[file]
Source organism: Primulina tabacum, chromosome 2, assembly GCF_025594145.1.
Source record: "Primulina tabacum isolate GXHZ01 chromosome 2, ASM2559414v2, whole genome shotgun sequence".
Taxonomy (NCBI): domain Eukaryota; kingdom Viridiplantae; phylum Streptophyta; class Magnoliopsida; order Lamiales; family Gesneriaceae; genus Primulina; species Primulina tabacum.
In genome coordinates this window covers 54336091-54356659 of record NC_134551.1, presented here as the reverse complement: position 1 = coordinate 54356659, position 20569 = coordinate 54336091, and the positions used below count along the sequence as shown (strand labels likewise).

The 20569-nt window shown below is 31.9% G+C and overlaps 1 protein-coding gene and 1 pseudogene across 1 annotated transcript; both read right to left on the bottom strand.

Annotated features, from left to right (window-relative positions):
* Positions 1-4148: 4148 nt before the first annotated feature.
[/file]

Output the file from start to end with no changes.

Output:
Source organism: Primulina tabacum, chromosome 2, assembly GCF_025594145.1.
Source record: "Primulina tabacum isolate GXHZ01 chromosome 2, ASM2559414v2, whole genome shotgun sequence".
Taxonomy (NCBI): domain Eukaryota; kingdom Viridiplantae; phylum Streptophyta; class Magnoliopsida; order Lamiales; family Gesneriaceae; genus Primulina; species Primulina tabacum.
In genome coordinates this window covers 54336091-54356659 of record NC_134551.1, presented here as the reverse complement: position 1 = coordinate 54356659, position 20569 = coordinate 54336091, and the positions used below count along the sequence as shown (strand labels likewise).

The 20569-nt window shown below is 31.9% G+C and overlaps 1 protein-coding gene and 1 pseudogene across 1 annotated transcript; both read right to left on the bottom strand.

Annotated features, from left to right (window-relative positions):
* Positions 1-4148: 4148 nt before the first annotated feature.